The Elysian Fields of the Law
Kathleen M. Sullivan
Stanford Law School
Pamela S. Karlan
Stanford Law School
Stanford Public Law Working Paper No. 104
In Democracy and Distrust and War and Responsibility, John Hart Ely advanced a participation-oriented, representation-reinforcing approach to judicial review that addressed problems of entrenchment, discrimination, and legislative delegation. This essay, which was written as the foreword to a symposium honoring Ely held at Stanford Law School in April 2004, discusses four recent Supreme Court decisions that map onto the central preoccupations in Ely's work: McConnell v. Federal Election Commission; Lawrence v. Texas; Vieth v. Jubelirer; and Hamdi v. Rumsfeld.
McConnell raises important questions about how the Court ought to approach campaign finance legislation, given cross-cutting concerns with problems of entrenchment. While there are anti-entrenchment arguments on both sides of the debate over campaign finance reform, we suggest that, given the way in which Ely's anti-entrenchment theory focused on incumbent holders of government power, courts should be especially wary of restrictions that limit the speech of challengers.
Lawrence offers an intriguing variation on judicial protection of discrete and insular minorities. Ely was a harsh critic of substantive due process. While the Court's opinion rests as a formal matter on substantive due process, rather than equal protection, a close reading suggests that Lawrence gives perhaps the first known Elysian reason for a substantive due process ruling: that it was necessary to invalidate a discriminatory law as if it applied to all persons in order to prevent the aftereffects of discrimination that would linger if it were not.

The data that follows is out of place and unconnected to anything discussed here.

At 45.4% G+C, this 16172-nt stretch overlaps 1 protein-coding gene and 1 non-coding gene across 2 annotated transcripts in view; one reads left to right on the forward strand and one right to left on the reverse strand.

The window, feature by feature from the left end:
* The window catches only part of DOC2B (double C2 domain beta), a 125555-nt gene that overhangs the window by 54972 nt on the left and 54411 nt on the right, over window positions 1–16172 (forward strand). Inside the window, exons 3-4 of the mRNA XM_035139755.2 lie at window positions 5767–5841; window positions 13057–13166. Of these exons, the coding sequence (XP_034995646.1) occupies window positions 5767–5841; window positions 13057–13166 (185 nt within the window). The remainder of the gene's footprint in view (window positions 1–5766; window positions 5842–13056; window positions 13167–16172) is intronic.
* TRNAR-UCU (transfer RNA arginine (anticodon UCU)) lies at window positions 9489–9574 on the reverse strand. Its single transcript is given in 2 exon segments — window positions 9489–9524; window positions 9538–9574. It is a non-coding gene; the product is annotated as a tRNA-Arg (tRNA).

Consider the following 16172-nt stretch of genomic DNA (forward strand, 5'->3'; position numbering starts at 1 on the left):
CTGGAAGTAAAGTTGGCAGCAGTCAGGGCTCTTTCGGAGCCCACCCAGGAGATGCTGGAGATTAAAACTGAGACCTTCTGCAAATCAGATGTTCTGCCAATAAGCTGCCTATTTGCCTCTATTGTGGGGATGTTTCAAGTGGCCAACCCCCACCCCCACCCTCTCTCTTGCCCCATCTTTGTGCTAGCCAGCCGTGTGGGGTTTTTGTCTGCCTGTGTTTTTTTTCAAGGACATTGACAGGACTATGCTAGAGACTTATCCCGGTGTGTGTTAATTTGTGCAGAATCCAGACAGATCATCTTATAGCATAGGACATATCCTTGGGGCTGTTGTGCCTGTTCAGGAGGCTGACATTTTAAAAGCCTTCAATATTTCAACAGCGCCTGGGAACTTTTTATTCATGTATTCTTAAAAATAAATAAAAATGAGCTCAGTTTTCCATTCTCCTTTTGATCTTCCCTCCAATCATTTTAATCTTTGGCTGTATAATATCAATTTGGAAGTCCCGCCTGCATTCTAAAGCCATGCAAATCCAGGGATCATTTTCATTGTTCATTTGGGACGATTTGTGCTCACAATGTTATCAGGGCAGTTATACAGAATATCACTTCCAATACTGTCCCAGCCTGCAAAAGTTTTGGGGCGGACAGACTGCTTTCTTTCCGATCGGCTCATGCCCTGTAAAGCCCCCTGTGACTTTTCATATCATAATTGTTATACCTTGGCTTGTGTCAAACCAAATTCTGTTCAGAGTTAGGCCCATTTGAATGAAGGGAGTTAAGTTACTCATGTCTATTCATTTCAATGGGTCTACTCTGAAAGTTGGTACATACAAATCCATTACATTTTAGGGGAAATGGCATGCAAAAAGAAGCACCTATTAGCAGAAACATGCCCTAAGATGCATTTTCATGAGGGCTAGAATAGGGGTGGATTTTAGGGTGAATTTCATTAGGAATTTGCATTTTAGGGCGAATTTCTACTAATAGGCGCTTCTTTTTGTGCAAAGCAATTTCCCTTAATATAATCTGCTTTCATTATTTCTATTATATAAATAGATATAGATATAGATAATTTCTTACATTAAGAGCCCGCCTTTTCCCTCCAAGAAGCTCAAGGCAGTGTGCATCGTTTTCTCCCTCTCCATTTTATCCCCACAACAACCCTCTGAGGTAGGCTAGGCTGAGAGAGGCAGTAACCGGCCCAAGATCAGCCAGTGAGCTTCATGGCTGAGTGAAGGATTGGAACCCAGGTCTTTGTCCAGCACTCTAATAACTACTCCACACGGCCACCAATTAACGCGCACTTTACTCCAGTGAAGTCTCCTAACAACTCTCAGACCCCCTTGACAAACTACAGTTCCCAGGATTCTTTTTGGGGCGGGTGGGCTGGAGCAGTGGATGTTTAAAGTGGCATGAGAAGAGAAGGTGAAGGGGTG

Vieth shows how questions of political gerrymandering lie at the intersection of Ely's concerns with entrenchment and discrimination. While the Supreme Court has seen political gerrymandering as a species of discrimination, the larger problem is one of entrenchment, rather than the mistreatment of discrete and insular groups. The problem with the contemporary approach is not just that it is factually ill grounded: whatever else may be the case, it is hard to view the adherents of the two major political parties as discrete and insular minorities incapable of protecting themselves and victimized by prejudice. Rather, the problem is that the failure to recognize the issue as one of entrenchment can actually exacerbate political channel clogging and undercut effective and accountable representation.
Finally, Hamdi confronts the question of how judicial review can reinforce congressional responsibility with respect to the use of military force and the protection of civil liberties given a world in which our most threatening enemies are no longer other nations. We show how War and Responsibility fleshes out one of the often-overlooked sections of Democracy and Distrust - its proposal to revive some version of the nondelegation doctrine - as a tool for ensuring accountability in decisions regarding the decision to go to war and identify echoes of Ely's theory in the three opinions in Hamdi that reject the government's sweeping assertion of executive power.
Number of Pages in PDF File: 33
Keywords: Ely, Democracy and Distrust, FEC v. McConnell, Lawrence v. Texas, Hamdi
JEL Classification: D72, H70, J70, K41working papers series
Date posted: December 13, 2004
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